I've been watching a lot of discussion the last year or so on conferences - particularly in the realm of software conferences. Whether it be Approach, or Methodology or more niche areas like Agile, Lean, specific development styles - or, my favorite - Testing.
Wow. That was a long run-on sentence. That is what happens when I type what I am thinking and not worrying about format too much. I'll try and do better the rest of this post.
While looking at how people perceive conferences and ideas and sharing and learning, I often wonder what people are looking for in a conference. I know what I am looking for. I suspect there are others with similar criteria. There are also people who decide about going to a conference on totally other decision points.
I get that. Not everyone thinks in a similar vein as I do. It would make my day-job a lot easier if they did. However, I suspect it would be quite boring (as in, not stimulating in any significant way) and I probably would not learn much.
For me, a conference counts as a something I am interested in going to if, in looking at the program and reading the abstracts, I can say "This is something I am interested in and a) I want to learn something about it; b) I want to get different insights on this topic; c) I want to see how this speaker approaches something I am familiar with, but I don't necessarily agree with."
There are other things - but those are the big ones. Some of those other things are - do I know any of the presenters? As in, have I met them? Engaged in conversation? Exchanged emails? Maybe I've read some of their writings.
The thing is, I am fairly certain that a fair number of people don't use the same measures. I know some who look to see where the conference is. Some folks are more interested in the activities around the conference more than the conference itself.
Well, if asked directly not, but... well - if the conference is at a famous resort, are they drawing people for the content or for the non-conference activities? Now, in fairness, there is usually very good content at some of these. Others? Well, for me, there is not anything in the program as a draw.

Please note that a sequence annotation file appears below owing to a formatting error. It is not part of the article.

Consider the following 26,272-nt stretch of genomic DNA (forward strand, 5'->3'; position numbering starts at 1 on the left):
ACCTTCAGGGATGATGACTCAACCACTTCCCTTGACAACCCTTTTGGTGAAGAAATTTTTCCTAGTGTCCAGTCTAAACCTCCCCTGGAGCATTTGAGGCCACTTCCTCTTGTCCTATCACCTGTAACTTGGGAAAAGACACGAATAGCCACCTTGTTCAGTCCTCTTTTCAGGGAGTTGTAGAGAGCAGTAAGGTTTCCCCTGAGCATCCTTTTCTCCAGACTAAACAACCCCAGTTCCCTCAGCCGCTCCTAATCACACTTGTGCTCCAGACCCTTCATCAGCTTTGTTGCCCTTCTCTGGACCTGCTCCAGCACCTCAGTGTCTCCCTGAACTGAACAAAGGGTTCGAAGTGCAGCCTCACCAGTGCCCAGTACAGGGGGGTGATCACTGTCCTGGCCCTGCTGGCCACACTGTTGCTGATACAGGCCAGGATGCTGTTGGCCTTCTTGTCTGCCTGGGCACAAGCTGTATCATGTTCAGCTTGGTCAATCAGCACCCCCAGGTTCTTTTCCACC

What makes me different from still others, is that I don't really need to look for people who look, and sound, and think like me.
Because the majority of speakers at the majority of conferences look a lot like me: Male. Caucasian.
I get it. I really do.
Other folks, I'm not so sure that they get it. I also am not so sure that they see a problem with that.
I am working on a conference this year. I am the Conference Chair for CAST - the Conference of the Association for Software Testing. This year it will be held in downtown, Grand Rapids, Michigan. Where I live. The venue is nice. A conference center hotel that emerged out of a historic hotel - one of the grand old-style ones that have become rare in the US. The nice thing being downtown, there are loads of activities, events and nightlife within walking distance.
I am working with a group of people who are working hard on putting together the best program they can. Ummm - I don't get a vote on the track talks and workshops.
They are building that part of the program from the proposals that are submitted by people. Testers, Developers. Other software professionals and - maybe students and people who are interested in software and testing.
The thing is, if you are a person who is looking to see speakers who look like you at this or any other conference, there is nothing my colleagues and I or our counterparts at other conferences can do if people do not submit proposals. I can reach out to individuals and encourage them to submit proposals. The members of the program committee can encourage people to submit proposals.
But people must submit proposals.
If you want to see more women speaking, or more people of color speaking or more - whatever.
Submit your proposal. I'd be very happy if you submitted a proposal for CAST.
But - Submit your proposal.
Thank you. Other people will be happy you did.
Submit your proposal. Today.